Deciding what your freelancing rates should be can cause enough stress before you even begin to think how you should be charging your clients.

Project fees, hourly rates, retainers or charging per word: you should think carefully about which model you use. It will all depend on your services, clients and the industry you work in. Read on for some pros and cons of the most popular pricing models.


Pros for charging hourly rates:

Clients will see your rate up front, and won’t be hit by a big lump sum surprise

If you charge a project fee and the project overruns your estimated time frame, then you will have to ask for more money and that won’t go down well with your clients. When charging per hour you can give them an estimate but you are still left with the flexibility to charge more in the long run.

It might seem more affordable

It will largely depend on your clients but an hourly fee might look better than a lump sum. While some clients might prefer the upfront project fee, others might consider you more affordable and are less likely to be put off by your fees if you charge an hourly rate.

Better for some services

A project fee might be ideal for a one-off piece of work. However, if you’re providing an ongoing service such as consultancy, then you might find it easier to charge hourly rates.

Cons for charging hourly rates:

Billable hours

You only have so many billable hours in the day. A lot of the work you do will be the marketing and admin required to maintain your business and win new clients. You’ll only be charging for a small portion of your working time.

You lose out the better you get at freelancing

The more experienced you become with freelancing, the chances are you will work quicker. As you become more experienced in your niche, it will take less time for you to complete projects, particularly the research side of it because you will already know a great deal about your specialist subject. This is a good thing. You should be striving to do your work in the most time efficient way.

However, this doesn’t help if you’re charging by the hour. You get penalised for working quickly and more efficiently because you can’t charge for as many hours.

Your clients will be happy, they get work done quickly and have to pay less but how does that help you grow your business?


Why you should know your hourly rate – but keep it to yourself

If you choose not to charge by hour for the reasons above, that doesn’t mean you shouldn’t bother to work out your hourly rate. In fact it can be useful to work out the minimum you need to live on and then base your fees on that. You can always keep this rate to yourself.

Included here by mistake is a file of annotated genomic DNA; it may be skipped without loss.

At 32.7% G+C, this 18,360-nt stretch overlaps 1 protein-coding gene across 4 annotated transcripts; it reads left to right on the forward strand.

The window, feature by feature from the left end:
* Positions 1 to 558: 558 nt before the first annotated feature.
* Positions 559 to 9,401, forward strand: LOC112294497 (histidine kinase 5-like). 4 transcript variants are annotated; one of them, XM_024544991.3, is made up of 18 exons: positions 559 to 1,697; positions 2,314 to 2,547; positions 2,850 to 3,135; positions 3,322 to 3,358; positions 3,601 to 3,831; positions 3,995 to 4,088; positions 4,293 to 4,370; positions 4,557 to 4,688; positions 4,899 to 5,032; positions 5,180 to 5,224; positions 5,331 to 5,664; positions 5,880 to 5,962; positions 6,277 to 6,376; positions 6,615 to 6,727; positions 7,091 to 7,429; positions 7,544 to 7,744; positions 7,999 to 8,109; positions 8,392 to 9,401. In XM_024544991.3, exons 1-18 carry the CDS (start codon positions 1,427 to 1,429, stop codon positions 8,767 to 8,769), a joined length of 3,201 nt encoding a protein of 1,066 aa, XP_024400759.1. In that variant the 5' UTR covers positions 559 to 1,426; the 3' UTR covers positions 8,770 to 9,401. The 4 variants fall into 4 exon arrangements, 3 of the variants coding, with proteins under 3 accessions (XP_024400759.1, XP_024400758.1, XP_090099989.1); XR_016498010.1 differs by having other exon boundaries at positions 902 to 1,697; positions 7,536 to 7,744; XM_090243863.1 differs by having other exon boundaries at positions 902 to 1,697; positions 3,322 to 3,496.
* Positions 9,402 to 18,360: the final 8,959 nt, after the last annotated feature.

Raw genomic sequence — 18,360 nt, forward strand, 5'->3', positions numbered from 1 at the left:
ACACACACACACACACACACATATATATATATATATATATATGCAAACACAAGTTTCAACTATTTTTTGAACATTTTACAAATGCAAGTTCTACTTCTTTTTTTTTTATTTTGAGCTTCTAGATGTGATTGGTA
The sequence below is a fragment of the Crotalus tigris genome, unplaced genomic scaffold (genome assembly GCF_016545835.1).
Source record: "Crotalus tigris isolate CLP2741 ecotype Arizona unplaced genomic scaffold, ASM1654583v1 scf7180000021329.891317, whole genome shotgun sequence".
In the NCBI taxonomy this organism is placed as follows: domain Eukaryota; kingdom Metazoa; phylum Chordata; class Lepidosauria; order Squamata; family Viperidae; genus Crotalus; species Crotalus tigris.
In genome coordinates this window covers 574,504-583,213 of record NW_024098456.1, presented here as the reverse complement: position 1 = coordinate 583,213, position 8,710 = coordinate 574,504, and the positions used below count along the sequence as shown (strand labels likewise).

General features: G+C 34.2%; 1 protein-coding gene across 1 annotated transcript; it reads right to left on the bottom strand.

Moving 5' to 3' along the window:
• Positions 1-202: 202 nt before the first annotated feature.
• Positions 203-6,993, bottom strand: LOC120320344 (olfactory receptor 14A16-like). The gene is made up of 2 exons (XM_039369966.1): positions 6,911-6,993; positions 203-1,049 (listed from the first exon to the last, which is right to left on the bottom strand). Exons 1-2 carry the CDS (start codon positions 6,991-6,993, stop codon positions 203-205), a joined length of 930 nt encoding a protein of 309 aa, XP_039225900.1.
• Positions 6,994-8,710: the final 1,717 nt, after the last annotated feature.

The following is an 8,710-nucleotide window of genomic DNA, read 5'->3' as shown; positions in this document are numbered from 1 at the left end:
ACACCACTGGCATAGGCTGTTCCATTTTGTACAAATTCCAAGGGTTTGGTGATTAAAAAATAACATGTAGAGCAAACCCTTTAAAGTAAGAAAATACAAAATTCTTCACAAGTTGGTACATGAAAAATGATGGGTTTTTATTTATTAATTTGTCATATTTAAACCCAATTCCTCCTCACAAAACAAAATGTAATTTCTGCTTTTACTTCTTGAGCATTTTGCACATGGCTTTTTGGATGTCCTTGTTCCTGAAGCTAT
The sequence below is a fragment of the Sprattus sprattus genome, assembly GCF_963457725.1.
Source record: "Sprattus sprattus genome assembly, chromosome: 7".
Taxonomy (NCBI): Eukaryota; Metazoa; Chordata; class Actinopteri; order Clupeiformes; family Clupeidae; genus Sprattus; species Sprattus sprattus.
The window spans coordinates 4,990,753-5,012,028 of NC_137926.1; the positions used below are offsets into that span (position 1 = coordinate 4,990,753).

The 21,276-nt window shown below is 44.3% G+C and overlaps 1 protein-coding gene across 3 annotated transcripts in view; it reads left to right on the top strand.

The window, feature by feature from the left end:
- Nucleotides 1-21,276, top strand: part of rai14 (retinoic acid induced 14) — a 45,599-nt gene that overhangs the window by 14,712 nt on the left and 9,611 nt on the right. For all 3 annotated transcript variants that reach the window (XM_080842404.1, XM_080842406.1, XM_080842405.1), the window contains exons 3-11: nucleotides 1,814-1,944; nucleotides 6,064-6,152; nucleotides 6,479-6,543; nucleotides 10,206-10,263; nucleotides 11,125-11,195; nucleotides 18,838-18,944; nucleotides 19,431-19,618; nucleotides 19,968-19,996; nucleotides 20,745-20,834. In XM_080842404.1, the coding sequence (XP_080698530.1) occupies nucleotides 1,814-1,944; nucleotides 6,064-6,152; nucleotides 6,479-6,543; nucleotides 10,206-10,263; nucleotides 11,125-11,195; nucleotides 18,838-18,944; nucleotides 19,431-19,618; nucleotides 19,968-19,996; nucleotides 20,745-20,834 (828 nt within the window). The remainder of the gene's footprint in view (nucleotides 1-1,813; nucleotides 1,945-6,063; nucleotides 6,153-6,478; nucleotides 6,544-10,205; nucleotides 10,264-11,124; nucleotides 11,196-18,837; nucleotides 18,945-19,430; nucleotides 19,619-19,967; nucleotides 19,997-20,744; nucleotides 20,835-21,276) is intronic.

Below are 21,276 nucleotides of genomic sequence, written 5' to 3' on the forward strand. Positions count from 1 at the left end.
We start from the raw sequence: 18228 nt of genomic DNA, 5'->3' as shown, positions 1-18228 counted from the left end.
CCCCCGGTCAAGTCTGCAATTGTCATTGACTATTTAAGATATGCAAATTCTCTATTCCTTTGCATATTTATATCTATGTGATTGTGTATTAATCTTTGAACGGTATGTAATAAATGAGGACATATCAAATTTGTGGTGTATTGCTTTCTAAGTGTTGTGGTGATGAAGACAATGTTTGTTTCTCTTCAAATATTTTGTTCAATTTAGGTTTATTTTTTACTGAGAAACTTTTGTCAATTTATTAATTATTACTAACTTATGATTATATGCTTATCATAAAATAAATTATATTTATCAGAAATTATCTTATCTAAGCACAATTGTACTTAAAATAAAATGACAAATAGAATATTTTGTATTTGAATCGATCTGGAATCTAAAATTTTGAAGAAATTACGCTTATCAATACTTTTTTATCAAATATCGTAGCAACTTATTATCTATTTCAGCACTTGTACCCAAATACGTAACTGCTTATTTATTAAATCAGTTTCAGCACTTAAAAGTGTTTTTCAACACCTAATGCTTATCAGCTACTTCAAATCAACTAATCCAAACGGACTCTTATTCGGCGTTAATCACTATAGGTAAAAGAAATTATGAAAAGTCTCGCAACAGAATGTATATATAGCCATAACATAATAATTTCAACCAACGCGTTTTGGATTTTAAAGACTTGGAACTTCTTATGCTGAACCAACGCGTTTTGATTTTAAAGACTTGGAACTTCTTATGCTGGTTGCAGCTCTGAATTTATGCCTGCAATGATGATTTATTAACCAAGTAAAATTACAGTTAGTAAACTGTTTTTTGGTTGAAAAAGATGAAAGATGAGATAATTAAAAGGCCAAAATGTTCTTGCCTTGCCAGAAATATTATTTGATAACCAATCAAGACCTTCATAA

Pros for charging project fees

Upfront fee, clear pricing

Working out a lump sum fee might be easier for you. Many clients will also prefer to know exactly how much they have to pay so that they can work it into their budget without any nasty surprises.

This can be particularly useful for clients who have never worked with a freelancer before and are worried that a freelancer will exaggerate the amount of hours they’re working. An upfront price with no hidden fees may help alleviate some worries.

Itemised bill

When quoting a project fee, this is a great opportunity to list all of the things you will include as part of the service. It’s a good idea to do this no matter what your pricing model, but particularly when there’s a lump sum project fee. It will seem like better value to your clients because you can list all of the things they will be getting for their money. The price will seem small in comparison and they’ll be less like to challenge it.

Other pricing models


While hourly rates might be a good idea for ongoing services, you might also want to consider using a retainer pricing model. This is where a client will pay a lump sum each month for a set amount of work. This can be a general retainer or it can include a certain number of hours you’re expected to work each month. Any hours not used by the client could then overrun into the next month.

Per word

If you’re a freelance writer you could charge per word. This gives flexibility to the client depending on how long they want the work to be. More work, more money for you.

However, you’re still faced with the same problem as with the hourly rate model. You only get paid for the client work and not all the time you spend on growing and maintaining your business.

Even worse still, the per-word rate does not include all the hours of research and communication with clients. The only way to balance the scales on the per-word and hourly rate is to charge high fees to cover your time spent elsewhere.

Any other pricing models we’ve missed out? Which one do you use and would you recommend it to others? Let us know in the comments below.


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Pochat Training
Pochat Training
7 years ago

What about daily rates?

Reply to  Pochat Training
7 years ago

Do you use daily rates? How does that work with you and your clients?

Pochat Training
Pochat Training
Reply to  FNadmin
7 years ago

As I provide training courses, I tend to charge businesses a daily rate + a small amount for the accreditation costs. That seems to work up to a point – it is hard to know how much to charge though (esp as I have additional costs due to being disabled).